Obama opens JFK tribute with freedom medals

Obama opens JFK tribute with freedom medals

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President Barack Obama opened a day of tributes to former President John F. Kennedy on Wednesday by bestowing the Presidential Medal of Freedom on prominent Americans, 50 years after Kennedy was assassinated weeks short of the medal's first award ceremony.

Obama presented the medal — the highest award the U.S. gives a civilian — to Oprah Winfrey, former President Bill Clinton, and leaders from the worlds of sports, entertainment, science and public service. Hillary Rodham Clinton and Steven Spielberg were among those gathered in the East Room of the White House to watch the ceremony.

"Today, we salute fierce competitors who became true champions," Obama said, pausing to speak in personal terms about each of the recipients and their contributions to society.

The ceremony marks the start of a day honoring Kennedy's legacy two days before the nation pauses to remember the 50th anniversary of his assassination. Later, Obama will pay a visit to the eternal flame that marks John F. Kennedy's gravesite. He'll be joined by first lady Michelle Obama and the Clintons at the ceremony at Arlington National Cemetery.

Turning to the former White House inhabitant, Obama said that Bill Clinton's presidency had been only the start of his work to improve the world, crediting his post-presidency humanitarian works as helping to save or improve the lives of hundreds of millions around the world.

"I'm grateful, Bill, as well, for the advice and counsel that you've offered me, on and off the golf course," Obama said to chuckles. "And most importantly, for your lifesaving work around the world, which represents what's the very best in America."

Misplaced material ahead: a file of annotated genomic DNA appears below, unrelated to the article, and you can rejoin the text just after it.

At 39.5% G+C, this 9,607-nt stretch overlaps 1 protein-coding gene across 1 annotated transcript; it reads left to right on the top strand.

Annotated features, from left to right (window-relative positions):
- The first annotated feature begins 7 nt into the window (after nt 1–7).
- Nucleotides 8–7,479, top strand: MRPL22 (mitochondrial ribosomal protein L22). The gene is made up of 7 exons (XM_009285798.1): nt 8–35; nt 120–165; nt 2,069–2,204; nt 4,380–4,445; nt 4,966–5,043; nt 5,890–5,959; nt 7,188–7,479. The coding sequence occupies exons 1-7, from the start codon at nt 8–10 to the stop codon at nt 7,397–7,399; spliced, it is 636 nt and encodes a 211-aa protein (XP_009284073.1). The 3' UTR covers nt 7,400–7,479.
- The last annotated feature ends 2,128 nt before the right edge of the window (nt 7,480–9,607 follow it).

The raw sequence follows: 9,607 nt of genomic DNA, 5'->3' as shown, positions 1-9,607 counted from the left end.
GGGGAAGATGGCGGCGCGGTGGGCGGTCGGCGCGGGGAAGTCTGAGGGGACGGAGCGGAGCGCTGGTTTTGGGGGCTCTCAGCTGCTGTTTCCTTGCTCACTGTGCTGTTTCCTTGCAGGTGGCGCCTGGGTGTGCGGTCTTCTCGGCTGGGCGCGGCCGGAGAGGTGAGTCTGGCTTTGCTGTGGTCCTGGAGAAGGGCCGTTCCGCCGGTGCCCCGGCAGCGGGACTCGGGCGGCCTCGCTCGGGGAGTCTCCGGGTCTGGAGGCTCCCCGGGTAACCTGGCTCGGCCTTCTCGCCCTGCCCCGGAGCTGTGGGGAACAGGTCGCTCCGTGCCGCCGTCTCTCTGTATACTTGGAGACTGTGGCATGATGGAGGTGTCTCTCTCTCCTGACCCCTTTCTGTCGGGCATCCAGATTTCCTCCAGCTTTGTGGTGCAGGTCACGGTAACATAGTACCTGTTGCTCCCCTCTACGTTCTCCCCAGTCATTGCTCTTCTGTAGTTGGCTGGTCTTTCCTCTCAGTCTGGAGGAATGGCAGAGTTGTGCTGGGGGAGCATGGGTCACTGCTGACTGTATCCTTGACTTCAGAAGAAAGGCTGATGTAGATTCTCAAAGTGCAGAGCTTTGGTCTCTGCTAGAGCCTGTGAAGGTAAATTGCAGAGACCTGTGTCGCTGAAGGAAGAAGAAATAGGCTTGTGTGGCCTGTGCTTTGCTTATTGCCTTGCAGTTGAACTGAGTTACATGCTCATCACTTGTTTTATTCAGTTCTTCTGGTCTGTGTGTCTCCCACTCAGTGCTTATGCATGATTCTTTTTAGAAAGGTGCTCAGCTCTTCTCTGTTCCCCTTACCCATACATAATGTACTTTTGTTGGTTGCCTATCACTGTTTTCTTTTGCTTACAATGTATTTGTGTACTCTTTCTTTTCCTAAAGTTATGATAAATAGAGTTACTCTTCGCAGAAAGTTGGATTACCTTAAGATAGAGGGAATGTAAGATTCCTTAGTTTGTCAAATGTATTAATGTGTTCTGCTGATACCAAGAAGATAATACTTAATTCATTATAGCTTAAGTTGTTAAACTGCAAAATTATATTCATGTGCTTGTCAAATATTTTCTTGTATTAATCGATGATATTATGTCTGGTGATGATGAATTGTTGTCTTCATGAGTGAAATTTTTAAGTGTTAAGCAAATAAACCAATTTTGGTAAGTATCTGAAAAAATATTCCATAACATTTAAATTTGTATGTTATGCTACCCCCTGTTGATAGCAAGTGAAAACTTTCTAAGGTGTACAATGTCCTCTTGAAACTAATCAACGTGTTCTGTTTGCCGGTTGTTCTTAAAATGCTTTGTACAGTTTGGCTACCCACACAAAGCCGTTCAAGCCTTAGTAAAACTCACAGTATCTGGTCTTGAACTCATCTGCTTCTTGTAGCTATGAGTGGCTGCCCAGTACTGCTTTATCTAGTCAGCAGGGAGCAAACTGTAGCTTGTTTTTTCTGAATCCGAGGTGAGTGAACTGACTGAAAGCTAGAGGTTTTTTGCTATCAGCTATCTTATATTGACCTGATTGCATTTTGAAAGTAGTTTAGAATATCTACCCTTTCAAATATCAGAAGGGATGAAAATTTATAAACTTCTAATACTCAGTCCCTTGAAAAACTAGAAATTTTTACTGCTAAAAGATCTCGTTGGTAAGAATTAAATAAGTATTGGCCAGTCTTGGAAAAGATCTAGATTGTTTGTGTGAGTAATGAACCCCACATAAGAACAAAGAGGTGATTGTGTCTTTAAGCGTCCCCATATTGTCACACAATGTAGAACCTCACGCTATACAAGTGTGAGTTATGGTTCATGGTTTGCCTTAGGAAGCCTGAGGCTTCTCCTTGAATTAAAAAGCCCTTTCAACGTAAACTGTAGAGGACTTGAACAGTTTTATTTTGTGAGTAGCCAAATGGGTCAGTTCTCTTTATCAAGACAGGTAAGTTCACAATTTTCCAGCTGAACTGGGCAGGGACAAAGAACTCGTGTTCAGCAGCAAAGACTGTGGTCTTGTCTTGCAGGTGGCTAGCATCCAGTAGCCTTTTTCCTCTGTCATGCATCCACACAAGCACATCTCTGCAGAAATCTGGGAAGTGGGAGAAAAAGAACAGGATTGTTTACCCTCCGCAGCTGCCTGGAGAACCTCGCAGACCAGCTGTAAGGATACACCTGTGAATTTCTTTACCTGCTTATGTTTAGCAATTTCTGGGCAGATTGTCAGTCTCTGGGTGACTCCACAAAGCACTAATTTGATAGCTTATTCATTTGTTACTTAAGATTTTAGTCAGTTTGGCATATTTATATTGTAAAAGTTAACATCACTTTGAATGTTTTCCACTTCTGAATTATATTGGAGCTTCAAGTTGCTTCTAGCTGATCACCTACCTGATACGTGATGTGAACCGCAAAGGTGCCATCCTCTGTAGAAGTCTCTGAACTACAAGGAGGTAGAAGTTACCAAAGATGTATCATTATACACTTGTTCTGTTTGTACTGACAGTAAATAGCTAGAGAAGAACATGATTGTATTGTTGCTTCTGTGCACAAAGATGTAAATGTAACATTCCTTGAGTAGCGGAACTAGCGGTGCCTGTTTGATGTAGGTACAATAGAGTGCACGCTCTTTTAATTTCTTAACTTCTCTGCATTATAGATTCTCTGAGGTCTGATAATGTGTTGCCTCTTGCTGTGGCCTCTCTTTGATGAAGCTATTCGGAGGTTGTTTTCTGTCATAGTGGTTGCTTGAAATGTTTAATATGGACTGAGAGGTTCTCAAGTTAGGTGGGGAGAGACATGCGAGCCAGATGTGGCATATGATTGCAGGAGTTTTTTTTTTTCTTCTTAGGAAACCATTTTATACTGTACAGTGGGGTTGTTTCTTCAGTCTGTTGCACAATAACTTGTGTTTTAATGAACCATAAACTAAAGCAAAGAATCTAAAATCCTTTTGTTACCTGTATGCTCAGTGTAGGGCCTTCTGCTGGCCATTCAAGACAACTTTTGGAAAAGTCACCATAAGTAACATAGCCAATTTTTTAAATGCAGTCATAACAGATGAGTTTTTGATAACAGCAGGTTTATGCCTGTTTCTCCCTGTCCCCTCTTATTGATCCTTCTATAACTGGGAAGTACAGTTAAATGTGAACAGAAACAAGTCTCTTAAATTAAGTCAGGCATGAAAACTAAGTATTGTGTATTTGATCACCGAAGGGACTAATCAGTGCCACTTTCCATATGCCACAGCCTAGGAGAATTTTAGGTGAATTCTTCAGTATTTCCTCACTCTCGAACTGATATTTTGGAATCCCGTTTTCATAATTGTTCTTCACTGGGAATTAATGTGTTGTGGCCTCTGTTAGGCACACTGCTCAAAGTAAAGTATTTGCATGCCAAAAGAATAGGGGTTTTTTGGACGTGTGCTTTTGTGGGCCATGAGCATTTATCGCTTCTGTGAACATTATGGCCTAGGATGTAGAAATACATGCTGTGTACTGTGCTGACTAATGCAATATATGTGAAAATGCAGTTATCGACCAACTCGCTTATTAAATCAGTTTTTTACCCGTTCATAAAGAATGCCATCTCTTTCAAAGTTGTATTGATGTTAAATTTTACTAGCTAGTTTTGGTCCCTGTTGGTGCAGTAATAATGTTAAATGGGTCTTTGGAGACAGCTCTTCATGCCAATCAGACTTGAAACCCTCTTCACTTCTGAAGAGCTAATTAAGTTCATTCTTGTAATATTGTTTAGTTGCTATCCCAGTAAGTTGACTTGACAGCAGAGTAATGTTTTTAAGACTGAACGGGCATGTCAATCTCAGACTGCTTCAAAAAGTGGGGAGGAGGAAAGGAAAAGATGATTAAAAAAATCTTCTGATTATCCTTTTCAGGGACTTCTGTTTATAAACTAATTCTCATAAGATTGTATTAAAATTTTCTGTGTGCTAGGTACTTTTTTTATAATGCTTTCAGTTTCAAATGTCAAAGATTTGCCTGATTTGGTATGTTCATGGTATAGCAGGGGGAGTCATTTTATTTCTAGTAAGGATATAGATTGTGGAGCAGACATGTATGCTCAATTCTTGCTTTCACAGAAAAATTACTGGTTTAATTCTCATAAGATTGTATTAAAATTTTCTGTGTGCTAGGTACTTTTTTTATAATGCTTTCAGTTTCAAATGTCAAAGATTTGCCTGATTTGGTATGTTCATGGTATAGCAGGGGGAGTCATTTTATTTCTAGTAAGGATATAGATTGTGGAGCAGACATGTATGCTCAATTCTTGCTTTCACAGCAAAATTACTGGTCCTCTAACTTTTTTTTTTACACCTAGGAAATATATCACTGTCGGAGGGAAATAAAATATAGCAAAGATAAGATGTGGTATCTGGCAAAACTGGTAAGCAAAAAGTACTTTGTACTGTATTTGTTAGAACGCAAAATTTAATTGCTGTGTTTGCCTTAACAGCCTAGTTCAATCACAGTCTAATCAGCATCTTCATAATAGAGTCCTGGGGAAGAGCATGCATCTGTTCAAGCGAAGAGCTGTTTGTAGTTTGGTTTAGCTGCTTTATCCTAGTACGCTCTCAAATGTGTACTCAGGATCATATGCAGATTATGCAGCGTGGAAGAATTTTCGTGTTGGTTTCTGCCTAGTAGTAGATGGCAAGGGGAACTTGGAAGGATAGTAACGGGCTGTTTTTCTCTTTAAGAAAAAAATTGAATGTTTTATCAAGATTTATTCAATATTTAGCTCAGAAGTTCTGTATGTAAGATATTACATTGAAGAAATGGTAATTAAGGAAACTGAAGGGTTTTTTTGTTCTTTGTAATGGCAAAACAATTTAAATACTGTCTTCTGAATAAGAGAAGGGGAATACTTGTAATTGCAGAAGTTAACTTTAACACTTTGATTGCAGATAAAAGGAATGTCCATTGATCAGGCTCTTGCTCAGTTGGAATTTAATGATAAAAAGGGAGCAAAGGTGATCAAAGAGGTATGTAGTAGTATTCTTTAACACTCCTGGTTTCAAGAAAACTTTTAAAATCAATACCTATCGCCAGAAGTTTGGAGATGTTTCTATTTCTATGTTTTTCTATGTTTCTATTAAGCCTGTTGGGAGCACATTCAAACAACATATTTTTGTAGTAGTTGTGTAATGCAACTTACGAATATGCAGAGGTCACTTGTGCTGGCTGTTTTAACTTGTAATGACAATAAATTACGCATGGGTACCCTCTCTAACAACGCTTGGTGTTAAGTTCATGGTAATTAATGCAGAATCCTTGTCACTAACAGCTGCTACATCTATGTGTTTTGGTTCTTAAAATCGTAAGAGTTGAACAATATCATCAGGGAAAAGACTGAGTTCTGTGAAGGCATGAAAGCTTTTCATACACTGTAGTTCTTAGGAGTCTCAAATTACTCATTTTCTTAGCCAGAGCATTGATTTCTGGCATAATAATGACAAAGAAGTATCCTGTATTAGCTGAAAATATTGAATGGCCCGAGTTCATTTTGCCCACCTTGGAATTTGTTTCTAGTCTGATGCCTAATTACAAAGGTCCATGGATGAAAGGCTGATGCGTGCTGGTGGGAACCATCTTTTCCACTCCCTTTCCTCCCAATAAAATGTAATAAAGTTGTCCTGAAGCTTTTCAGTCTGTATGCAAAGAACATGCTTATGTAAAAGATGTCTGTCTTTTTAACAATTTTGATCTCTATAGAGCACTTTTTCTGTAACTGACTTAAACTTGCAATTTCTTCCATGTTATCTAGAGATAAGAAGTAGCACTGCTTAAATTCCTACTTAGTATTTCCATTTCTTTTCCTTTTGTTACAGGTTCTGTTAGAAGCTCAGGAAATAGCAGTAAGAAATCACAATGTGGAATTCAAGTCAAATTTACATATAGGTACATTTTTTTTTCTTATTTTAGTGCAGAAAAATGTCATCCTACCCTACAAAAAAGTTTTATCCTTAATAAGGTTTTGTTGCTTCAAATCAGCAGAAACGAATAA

Obama said the late Sally Ride, the first American woman in space, didn't just break the stratospheric glass ceiling, "she blasted right through it."

"Young girls need to see role models, she said. You can't be what you can't see," Obama said. "Today our daughters, including Malia and Sasha, can set their sights a little bit higher because Sally Ride showed them the way."

Kennedy established the modern version of the medal, but was assassinated by Lee Harvey Oswald in Dallas on Nov. 22, 1963, two weeks before he planned to honor the inaugural group of recipients. Hundreds of noteworthy figures have since received the medal.

As a teenager, Bill Clinton shook hands with Kennedy the summer before the assassination when he and other high school students in the Boys Nation program went to Washington.

In the evening, Obama plans a speech on Kennedy's legacy of service at a dinner at the Smithsonian's National Museum of American History attended by current and past medal recipients, including baseball's Hank Aaron, astronaut Edwin "Buzz" Aldrin, singer Aretha Franklin, former Federal Reserve Chairman Alan Greenspan, activist Jesse Jackson and former Secretary of State Henry Kissinger.

Kennedy's grandson, Jack Schlossberg, is to introduce Obama at the dinner. Other Kennedy relatives are expected to attend, including Robert Kennedy's daughter Kathleen Kennedy Townsend and former diplomat Jean Kennedy Smith, a former medal recipient and John F. Kennedy's only surviving sibling.

Friday marks 50 years to the day since Kennedy was slain while riding in an open car in a motorcade during a visit to Dallas. Obama plans to meet privately at the White House on Friday with leaders and volunteers from the Peace Corps program, also established by Kennedy.

The Clintons' presence at the eternal flame where Kennedy is buried is sure to spark speculation about whether Obama has a favorite in the 2016 race to succeed him.

For Hillary Rodham Clinton, his former secretary of state, her every move is scrutinized for signs of whether she'll run. Vice President Joe Biden, another potential candidate, plans to attend only the White House medal ceremony.

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